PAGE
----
Death is for Me

People are disturbed, not by things, but by the principles and notions which they form concerning things. Death, for instance, is not terrible, else it would have appeared so to Socrates. But the terror consists in our notion of death that it is terrible. When therefore we are hindered, or disturbed, or grieved, let us never attribute it to others, but to ourselves; that is, to our own principles... -Enchiridion Ch 5

Stoics view mortality as a natural and fundamental aspect of life. We exist in an ever-changing universe. Therefore, much of stoic practice is meant to instill a consistent recognition of the impermanence of every aspect of life. Now, if you live in a culture that hides death away, be prepared for the backlash. As more Stoics become vocal about our philosophy, there will definitely be criticism concerning our views. And let's face it, the concept of death tends to strike at nerves.  

Caitlin Doughty, mortician and talented blogger, posted about her experiences with criticism in Death is for Everyone (a bit of a rant, really) . She is not a stoic, to my knowledge, but she is at the forefront of a movement to bring death back into our lived experience. As she reminds us, "Death is not a fad. Talking about mortality is not a trend piece like artisanal pickles or hand-carved charcuterie boards. It’s not something that “hipsters” are doing now. It is the fundamental core of the human experience." I enjoyed her post, and recommend it to you.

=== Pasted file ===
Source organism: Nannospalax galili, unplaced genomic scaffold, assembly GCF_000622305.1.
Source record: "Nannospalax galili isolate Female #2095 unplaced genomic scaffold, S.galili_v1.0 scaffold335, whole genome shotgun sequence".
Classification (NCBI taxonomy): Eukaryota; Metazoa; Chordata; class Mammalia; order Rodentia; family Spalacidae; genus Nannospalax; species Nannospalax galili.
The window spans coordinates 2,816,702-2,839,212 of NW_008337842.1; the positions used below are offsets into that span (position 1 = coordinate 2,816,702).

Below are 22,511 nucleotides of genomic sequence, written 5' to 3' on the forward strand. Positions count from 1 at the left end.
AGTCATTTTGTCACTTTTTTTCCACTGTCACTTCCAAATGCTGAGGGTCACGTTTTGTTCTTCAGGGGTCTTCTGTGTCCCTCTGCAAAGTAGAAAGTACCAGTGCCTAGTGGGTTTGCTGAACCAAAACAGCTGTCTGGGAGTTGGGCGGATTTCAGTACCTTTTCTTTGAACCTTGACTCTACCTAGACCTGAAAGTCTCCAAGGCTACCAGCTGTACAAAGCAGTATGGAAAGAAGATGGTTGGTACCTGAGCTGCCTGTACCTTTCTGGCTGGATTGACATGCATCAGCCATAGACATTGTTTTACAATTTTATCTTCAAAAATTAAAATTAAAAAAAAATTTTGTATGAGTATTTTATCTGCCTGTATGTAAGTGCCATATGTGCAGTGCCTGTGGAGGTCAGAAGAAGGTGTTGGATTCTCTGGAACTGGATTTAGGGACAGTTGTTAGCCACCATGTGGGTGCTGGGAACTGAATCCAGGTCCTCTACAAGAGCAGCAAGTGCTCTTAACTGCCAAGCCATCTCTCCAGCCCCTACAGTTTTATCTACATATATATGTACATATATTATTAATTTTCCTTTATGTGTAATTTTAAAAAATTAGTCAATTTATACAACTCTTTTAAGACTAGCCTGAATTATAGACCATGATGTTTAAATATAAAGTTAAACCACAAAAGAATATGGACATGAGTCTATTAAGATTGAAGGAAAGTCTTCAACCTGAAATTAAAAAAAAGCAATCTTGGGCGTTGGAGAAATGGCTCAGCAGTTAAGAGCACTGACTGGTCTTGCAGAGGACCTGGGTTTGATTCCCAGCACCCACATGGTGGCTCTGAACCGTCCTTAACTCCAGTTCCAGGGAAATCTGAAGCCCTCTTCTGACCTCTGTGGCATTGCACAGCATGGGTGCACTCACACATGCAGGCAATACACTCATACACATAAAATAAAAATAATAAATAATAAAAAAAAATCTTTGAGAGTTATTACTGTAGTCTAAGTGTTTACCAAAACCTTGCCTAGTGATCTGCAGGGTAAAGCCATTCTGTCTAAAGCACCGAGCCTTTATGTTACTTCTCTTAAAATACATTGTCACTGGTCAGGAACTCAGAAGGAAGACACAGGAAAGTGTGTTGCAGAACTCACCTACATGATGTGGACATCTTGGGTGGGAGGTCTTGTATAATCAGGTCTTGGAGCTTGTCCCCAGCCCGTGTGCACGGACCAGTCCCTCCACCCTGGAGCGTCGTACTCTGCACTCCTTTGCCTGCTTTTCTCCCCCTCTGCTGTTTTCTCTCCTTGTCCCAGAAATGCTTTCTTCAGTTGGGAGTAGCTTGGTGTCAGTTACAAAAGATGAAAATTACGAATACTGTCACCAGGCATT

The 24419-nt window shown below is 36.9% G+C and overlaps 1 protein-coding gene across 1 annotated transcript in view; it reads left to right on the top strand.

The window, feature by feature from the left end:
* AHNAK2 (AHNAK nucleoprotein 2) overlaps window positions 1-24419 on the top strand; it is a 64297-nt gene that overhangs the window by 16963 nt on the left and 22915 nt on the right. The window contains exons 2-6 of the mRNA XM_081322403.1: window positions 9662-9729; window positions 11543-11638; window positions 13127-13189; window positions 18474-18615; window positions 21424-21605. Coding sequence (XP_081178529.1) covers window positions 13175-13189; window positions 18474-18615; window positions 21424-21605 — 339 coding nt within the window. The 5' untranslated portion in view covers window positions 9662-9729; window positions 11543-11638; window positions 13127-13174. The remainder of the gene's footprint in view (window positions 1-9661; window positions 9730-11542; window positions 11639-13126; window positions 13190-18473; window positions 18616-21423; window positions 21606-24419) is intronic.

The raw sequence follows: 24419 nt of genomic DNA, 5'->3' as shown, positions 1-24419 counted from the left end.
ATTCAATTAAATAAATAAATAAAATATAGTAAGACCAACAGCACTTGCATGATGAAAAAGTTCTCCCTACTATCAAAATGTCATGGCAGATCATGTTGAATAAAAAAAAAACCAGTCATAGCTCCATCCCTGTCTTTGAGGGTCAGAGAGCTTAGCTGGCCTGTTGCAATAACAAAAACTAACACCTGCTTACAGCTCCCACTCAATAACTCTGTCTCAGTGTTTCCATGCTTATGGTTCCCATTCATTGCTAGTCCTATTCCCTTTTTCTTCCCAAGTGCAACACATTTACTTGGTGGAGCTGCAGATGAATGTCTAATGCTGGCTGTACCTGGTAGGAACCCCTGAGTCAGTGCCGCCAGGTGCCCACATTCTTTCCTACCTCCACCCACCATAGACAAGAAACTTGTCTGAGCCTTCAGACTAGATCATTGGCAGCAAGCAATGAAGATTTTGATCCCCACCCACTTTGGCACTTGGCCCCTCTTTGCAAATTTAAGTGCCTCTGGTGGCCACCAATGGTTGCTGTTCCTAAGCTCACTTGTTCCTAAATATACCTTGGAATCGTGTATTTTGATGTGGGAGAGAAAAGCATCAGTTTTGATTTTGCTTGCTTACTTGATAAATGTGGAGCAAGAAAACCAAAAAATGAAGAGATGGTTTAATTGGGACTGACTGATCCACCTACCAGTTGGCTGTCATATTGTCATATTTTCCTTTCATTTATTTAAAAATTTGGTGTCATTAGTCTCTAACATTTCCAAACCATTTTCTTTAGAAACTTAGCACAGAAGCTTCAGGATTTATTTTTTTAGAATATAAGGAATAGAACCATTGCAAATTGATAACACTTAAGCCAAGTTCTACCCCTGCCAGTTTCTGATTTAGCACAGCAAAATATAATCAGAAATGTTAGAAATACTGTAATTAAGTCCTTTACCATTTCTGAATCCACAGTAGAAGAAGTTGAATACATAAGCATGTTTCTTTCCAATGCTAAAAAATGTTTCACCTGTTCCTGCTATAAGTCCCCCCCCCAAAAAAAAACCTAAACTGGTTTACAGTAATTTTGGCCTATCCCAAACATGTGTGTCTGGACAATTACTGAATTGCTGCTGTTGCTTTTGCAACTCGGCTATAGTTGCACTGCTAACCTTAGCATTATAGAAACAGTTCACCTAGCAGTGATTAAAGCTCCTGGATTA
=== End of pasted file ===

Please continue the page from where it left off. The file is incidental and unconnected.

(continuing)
And just in case you hadn't stumbled across Stoicism's position on death yet, here's one more quote. 

Let death and exile, and all other things which appear terrible be daily before your eyes, but chiefly death, and you will never entertain any abject thought, nor too eagerly covet anything. -Echiridion Ch 21

I'm going to say that if a stoic teacher is advising daily visualizations concerning death, you have to view mortality as pretty central to the Stoic mindset. Now, Epictetus is not instructing us to be morose. On the contrary, death only "appears terrible." The goal is a daily recognition that death is neither terrible nor good, it is simply a fact. That fact, however, is a powerful one and can shape our decisions concerning what truly matters in this mortal life.  

So as we go around accepting Death, remember that we are the healthy ones. Living in accord with the world's terms is wise. So go forth, be mortal, and memento mori!